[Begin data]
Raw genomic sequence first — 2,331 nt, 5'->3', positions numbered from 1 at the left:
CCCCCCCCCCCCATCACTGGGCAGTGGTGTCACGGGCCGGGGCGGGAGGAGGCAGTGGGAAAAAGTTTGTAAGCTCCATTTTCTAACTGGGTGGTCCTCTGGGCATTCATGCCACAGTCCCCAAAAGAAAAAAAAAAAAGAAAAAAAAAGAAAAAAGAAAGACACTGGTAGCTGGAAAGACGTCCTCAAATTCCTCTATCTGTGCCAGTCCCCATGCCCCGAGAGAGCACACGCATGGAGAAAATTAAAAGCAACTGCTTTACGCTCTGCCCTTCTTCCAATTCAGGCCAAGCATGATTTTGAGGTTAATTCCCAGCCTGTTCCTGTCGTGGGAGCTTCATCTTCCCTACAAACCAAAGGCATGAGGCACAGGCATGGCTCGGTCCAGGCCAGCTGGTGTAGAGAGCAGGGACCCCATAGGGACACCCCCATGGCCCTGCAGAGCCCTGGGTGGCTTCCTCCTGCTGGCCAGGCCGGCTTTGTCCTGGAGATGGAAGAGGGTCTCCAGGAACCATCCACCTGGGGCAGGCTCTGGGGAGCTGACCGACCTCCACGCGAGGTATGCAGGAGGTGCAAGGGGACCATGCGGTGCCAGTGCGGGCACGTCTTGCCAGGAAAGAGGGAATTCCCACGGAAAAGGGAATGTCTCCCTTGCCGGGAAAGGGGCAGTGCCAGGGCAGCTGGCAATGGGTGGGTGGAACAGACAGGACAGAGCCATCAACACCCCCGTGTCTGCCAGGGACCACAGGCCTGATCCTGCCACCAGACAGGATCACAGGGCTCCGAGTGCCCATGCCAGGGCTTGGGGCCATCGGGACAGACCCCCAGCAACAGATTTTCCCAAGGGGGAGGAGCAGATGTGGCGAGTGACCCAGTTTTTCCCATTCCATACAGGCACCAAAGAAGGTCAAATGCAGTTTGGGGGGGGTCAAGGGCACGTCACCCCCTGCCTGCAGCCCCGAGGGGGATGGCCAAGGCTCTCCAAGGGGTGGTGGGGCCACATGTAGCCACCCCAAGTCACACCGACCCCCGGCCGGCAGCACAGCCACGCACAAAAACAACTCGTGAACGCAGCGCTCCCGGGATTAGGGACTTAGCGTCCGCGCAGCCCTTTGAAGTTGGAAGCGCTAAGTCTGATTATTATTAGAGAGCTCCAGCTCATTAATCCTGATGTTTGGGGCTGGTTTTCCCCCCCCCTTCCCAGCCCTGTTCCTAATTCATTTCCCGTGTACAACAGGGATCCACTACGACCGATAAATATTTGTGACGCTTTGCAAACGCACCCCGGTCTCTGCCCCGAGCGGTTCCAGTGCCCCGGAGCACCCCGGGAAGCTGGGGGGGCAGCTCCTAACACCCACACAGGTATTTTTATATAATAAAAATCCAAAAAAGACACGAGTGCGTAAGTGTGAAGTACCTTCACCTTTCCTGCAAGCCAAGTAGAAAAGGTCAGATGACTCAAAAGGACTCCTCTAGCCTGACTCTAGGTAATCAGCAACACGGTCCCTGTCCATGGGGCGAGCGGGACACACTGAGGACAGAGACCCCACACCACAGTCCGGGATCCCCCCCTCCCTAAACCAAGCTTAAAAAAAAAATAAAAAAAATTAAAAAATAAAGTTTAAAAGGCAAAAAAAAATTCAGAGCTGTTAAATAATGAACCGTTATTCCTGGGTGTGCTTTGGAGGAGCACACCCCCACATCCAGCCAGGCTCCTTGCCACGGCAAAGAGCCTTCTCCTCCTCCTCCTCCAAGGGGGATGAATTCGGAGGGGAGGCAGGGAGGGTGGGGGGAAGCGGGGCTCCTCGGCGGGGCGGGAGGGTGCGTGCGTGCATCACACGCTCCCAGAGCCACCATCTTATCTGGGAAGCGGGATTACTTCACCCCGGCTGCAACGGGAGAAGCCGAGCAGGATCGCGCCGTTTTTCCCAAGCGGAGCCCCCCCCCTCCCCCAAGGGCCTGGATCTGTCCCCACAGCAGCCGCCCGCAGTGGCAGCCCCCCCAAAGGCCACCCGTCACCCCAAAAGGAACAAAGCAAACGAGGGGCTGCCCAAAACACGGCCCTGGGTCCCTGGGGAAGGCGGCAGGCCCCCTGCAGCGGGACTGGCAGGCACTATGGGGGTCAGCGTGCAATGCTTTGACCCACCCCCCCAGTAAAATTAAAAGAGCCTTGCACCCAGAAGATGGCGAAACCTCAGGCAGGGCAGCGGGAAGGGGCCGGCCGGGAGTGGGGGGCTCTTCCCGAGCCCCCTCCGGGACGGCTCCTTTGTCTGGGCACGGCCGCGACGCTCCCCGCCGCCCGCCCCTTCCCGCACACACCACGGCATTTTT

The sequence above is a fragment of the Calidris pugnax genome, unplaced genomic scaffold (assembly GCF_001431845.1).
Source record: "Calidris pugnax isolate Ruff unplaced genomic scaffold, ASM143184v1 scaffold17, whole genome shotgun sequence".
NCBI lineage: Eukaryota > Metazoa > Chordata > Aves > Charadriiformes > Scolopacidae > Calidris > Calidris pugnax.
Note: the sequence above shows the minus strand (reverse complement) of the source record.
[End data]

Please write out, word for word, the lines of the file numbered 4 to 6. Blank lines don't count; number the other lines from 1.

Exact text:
Source record: "Calidris pugnax isolate Ruff unplaced genomic scaffold, ASM143184v1 scaffold17, whole genome shotgun sequence".
NCBI lineage: Eukaryota > Metazoa > Chordata > Aves > Charadriiformes > Scolopacidae > Calidris > Calidris pugnax.
Note: the sequence above shows the minus strand (reverse complement) of the source record.